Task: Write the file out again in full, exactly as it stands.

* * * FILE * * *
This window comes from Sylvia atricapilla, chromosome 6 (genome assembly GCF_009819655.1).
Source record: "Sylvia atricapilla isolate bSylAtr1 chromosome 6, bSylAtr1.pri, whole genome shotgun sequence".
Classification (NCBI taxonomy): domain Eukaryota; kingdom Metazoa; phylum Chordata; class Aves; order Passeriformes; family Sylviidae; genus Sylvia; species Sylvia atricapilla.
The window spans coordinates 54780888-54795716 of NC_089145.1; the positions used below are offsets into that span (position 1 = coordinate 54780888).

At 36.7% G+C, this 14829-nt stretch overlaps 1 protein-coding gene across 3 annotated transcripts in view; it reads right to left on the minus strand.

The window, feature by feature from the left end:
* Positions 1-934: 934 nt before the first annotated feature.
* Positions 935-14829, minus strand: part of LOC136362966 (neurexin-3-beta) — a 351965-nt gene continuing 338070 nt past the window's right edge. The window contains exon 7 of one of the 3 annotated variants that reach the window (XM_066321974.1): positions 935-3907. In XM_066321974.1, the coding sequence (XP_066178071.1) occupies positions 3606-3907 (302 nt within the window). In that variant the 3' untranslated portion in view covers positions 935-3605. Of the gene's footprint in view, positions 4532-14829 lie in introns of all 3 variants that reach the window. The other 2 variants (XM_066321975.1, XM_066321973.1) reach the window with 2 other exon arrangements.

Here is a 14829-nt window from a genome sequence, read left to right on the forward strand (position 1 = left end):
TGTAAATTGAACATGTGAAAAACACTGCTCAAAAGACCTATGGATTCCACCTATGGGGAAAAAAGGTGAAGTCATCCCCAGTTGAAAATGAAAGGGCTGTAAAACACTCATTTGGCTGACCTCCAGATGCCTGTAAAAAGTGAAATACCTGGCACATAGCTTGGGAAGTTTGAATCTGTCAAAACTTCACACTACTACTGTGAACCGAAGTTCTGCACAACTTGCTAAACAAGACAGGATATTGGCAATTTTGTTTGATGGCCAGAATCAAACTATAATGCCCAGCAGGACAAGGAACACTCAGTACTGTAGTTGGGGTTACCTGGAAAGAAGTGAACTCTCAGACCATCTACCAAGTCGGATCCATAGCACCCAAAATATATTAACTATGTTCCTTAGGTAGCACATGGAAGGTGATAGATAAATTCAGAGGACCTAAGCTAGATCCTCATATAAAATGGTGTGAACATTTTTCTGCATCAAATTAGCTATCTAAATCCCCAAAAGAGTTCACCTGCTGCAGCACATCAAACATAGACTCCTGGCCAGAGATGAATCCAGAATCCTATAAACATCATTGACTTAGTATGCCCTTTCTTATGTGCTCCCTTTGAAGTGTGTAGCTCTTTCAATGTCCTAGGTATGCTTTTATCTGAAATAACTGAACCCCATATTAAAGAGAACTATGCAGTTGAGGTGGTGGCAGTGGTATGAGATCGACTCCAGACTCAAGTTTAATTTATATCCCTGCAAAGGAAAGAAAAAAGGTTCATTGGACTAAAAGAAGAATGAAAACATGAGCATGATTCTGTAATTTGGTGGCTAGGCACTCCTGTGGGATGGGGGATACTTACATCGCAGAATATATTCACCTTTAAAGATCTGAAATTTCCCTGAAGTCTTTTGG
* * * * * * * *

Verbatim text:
This window comes from Sylvia atricapilla, chromosome 6 (genome assembly GCF_009819655.1).
Source record: "Sylvia atricapilla isolate bSylAtr1 chromosome 6, bSylAtr1.pri, whole genome shotgun sequence".
Classification (NCBI taxonomy): domain Eukaryota; kingdom Metazoa; phylum Chordata; class Aves; order Passeriformes; family Sylviidae; genus Sylvia; species Sylvia atricapilla.
The window spans coordinates 54780888-54795716 of NC_089145.1; the positions used below are offsets into that span (position 1 = coordinate 54780888).

At 36.7% G+C, this 14829-nt stretch overlaps 1 protein-coding gene across 3 annotated transcripts in view; it reads right to left on the minus strand.

The window, feature by feature from the left end:
* Positions 1-934: 934 nt before the first annotated feature.
* Positions 935-14829, minus strand: part of LOC136362966 (neurexin-3-beta) — a 351965-nt gene continuing 338070 nt past the window's right edge. The window contains exon 7 of one of the 3 annotated variants that reach the window (XM_066321974.1): positions 935-3907. In XM_066321974.1, the coding sequence (XP_066178071.1) occupies positions 3606-3907 (302 nt within the window). In that variant the 3' untranslated portion in view covers positions 935-3605. Of the gene's footprint in view, positions 4532-14829 lie in introns of all 3 variants that reach the window. The other 2 variants (XM_066321975.1, XM_066321973.1) reach the window with 2 other exon arrangements.

Here is a 14829-nt window from a genome sequence, read left to right on the forward strand (position 1 = left end):
TGTAAATTGAACATGTGAAAAACACTGCTCAAAAGACCTATGGATTCCACCTATGGGGAAAAAAGGTGAAGTCATCCCCAGTTGAAAATGAAAGGGCTGTAAAACACTCATTTGGCTGACCTCCAGATGCCTGTAAAAAGTGAAATACCTGGCACATAGCTTGGGAAGTTTGAATCTGTCAAAACTTCACACTACTACTGTGAACCGAAGTTCTGCACAACTTGCTAAACAAGACAGGATATTGGCAATTTTGTTTGATGGCCAGAATCAAACTATAATGCCCAGCAGGACAAGGAACACTCAGTACTGTAGTTGGGGTTACCTGGAAAGAAGTGAACTCTCAGACCATCTACCAAGTCGGATCCATAGCACCCAAAATATATTAACTATGTTCCTTAGGTAGCACATGGAAGGTGATAGATAAATTCAGAGGACCTAAGCTAGATCCTCATATAAAATGGTGTGAACATTTTTCTGCATCAAATTAGCTATCTAAATCCCCAAAAGAGTTCACCTGCTGCAGCACATCAAACATAGACTCCTGGCCAGAGATGAATCCAGAATCCTATAAACATCATTGACTTAGTATGCCCTTTCTTATGTGCTCCCTTTGAAGTGTGTAGCTCTTTCAATGTCCTAGGTATGCTTTTATCTGAAATAACTGAACCCCATATTAAAGAGAACTATGCAGTTGAGGTGGTGGCAGTGGTATGAGATCGACTCCAGACTCAAGTTTAATTTATATCCCTGCAAAGGAAAGAAAAAAGGTTCATTGGACTAAAAGAAGAATGAAAACATGAGCATGATTCTGTAATTTGGTGGCTAGGCACTCCTGTGGGATGGGGGATACTTACATCGCAGAATATATTCACCTTTAAAGATCTGAAATTTCCCTGAAGTCTTTTGG